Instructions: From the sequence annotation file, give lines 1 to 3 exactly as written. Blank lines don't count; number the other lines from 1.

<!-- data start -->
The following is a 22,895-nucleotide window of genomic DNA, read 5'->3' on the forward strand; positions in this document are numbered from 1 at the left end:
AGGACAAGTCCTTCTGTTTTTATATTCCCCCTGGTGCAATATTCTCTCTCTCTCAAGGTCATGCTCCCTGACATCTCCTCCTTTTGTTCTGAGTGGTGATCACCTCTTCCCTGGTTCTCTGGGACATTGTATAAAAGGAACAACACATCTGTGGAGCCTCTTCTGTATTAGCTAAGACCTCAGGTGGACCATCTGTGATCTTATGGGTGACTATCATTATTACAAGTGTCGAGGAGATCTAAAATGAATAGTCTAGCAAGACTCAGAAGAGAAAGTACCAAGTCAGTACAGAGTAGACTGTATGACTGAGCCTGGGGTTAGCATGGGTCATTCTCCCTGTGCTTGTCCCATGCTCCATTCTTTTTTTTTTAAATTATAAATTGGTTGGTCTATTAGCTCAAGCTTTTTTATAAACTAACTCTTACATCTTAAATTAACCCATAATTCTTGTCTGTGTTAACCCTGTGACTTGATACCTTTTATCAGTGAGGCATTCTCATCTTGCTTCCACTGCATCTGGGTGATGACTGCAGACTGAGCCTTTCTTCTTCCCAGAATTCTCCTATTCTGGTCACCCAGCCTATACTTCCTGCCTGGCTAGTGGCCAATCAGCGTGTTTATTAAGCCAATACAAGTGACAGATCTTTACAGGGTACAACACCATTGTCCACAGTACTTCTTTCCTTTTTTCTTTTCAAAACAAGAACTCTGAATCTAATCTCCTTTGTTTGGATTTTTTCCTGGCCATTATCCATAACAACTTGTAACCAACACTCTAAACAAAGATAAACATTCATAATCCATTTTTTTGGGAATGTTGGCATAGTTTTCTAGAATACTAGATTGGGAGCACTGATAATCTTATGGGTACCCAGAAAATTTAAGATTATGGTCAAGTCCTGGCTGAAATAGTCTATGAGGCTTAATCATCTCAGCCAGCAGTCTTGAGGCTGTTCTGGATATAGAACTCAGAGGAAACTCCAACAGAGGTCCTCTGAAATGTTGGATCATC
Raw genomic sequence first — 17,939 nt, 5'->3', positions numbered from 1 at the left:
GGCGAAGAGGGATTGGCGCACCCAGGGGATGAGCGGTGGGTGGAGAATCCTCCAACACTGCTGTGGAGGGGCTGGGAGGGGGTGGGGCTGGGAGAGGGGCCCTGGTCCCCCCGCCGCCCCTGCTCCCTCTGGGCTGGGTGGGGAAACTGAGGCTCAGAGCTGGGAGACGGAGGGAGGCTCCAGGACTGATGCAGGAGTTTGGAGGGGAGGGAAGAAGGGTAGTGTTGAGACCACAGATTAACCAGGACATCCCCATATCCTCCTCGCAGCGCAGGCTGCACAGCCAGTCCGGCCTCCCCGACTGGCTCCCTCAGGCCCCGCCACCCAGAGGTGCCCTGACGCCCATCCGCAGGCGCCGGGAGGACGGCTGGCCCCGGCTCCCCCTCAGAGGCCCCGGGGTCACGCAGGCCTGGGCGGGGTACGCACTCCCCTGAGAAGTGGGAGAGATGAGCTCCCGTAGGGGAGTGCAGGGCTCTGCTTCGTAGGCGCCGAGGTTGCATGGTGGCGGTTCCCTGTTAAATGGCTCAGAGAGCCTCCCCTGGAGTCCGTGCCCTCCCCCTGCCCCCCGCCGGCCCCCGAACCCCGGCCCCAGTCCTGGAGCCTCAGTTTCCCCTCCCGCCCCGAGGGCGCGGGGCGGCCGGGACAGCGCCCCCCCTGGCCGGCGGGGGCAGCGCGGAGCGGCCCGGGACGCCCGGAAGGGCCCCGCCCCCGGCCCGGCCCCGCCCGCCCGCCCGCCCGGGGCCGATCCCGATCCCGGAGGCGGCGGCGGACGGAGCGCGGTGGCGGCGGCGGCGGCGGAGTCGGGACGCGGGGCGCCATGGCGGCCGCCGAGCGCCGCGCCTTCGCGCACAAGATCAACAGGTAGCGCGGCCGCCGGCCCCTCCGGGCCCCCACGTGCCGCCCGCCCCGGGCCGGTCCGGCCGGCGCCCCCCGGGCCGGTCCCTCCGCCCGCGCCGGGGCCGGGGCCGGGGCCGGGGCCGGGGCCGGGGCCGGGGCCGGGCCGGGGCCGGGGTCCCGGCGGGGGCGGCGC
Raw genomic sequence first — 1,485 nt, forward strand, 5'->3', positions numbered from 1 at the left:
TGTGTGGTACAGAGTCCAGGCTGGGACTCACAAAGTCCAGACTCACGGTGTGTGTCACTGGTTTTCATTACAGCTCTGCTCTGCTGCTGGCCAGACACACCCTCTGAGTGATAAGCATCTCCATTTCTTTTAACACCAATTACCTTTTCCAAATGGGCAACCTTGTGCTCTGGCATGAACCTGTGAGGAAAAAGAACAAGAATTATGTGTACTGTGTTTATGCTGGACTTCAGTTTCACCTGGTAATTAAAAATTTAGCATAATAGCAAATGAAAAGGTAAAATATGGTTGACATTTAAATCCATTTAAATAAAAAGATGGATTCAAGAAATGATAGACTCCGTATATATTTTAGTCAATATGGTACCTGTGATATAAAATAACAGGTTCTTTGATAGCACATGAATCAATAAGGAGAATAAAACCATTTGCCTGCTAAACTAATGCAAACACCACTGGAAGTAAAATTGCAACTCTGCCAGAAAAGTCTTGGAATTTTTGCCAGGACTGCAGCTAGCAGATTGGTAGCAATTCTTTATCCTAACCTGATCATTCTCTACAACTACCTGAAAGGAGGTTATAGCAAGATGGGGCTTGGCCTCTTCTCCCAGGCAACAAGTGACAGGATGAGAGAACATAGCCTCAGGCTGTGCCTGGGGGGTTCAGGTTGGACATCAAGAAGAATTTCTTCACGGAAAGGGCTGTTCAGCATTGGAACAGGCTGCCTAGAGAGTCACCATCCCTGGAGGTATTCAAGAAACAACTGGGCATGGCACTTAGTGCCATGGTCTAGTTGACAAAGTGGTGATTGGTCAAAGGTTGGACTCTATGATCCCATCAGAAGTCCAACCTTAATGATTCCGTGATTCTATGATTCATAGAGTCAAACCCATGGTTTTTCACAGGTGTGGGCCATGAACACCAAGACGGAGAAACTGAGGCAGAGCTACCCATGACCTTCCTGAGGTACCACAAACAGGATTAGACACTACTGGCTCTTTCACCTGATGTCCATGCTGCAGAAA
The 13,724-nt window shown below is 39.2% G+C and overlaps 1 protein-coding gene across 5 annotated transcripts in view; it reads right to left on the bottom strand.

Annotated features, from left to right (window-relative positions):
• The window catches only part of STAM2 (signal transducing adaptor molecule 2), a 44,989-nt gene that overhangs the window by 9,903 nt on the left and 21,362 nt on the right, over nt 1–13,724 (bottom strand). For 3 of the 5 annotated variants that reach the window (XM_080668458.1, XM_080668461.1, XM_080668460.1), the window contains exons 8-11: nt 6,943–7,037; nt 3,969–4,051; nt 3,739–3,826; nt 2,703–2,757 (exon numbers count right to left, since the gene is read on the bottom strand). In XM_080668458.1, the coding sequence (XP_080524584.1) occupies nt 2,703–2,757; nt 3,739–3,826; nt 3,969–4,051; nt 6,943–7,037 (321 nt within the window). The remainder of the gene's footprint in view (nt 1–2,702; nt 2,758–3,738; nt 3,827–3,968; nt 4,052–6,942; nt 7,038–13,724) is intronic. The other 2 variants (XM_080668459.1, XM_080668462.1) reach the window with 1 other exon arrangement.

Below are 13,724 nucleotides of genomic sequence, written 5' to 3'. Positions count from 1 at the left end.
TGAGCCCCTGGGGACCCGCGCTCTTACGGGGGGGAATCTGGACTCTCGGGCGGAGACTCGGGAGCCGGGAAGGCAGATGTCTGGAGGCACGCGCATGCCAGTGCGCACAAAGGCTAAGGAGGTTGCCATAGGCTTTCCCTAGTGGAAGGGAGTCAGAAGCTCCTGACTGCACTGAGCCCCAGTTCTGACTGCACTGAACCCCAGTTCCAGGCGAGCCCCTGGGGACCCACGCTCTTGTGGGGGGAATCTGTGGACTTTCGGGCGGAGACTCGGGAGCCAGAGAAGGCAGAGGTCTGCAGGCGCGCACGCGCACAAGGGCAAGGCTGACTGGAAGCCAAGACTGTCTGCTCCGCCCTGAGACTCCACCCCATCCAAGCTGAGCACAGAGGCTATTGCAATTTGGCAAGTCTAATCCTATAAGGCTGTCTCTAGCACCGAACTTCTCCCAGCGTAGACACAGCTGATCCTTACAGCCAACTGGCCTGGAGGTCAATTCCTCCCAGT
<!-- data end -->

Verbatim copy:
The following is a 22,895-nucleotide window of genomic DNA, read 5'->3' on the forward strand; positions in this document are numbered from 1 at the left end:
AGGACAAGTCCTTCTGTTTTTATATTCCCCCTGGTGCAATATTCTCTCTCTCTCAAGGTCATGCTCCCTGACATCTCCTCCTTTTGTTCTGAGTGGTGATCACCTCTTCCCTGGTTCTCTGGGACATTGTATAAAAGGAACAACACATCTGTGGAGCCTCTTCTGTATTAGCTAAGACCTCAGGTGGACCATCTGTGATCTTATGGGTGACTATCATTATTACAAGTGTCGAGGAGATCTAAAATGAATAGTCTAGCAAGACTCAGAAGAGAAAGTACCAAGTCAGTACAGAGTAGACTGTATGACTGAGCCTGGGGTTAGCATGGGTCATTCTCCCTGTGCTTGTCCCATGCTCCATTCTTTTTTTTTTAAATTATAAATTGGTTGGTCTATTAGCTCAAGCTTTTTTATAAACTAACTCTTACATCTTAAATTAACCCATAATTCTTGTCTGTGTTAACCCTGTGACTTGATACCTTTTATCAGTGAGGCATTCTCATCTTGCTTCCACTGCATCTGGGTGATGACTGCAGACTGAGCCTTTCTTCTTCCCAGAATTCTCCTATTCTGGTCACCCAGCCTATACTTCCTGCCTGGCTAGTGGCCAATCAGCGTGTTTATTAAGCCAATACAAGTGACAGATCTTTACAGGGTACAACACCATTGTCCACAGTACTTCTTTCCTTTTTTCTTTTCAAAACAAGAACTCTGAATCTAATCTCCTTTGTTTGGATTTTTTCCTGGCCATTATCCATAACAACTTGTAACCAACACTCTAAACAAAGATAAACATTCATAATCCATTTTTTTGGGAATGTTGGCATAGTTTTCTAGAATACTAGATTGGGAGCACTGATAATCTTATGGGTACCCAGAAAATTTAAGATTATGGTCAAGTCCTGGCTGAAATAGTCTATGAGGCTTAATCATCTCAGCCAGCAGTCTTGAGGCTGTTCTGGATATAGAACTCAGAGGAAACTCCAACAGAGGTCCTCTGAAATGTTGGATCATC
Raw genomic sequence first — 17,939 nt, 5'->3', positions numbered from 1 at the left: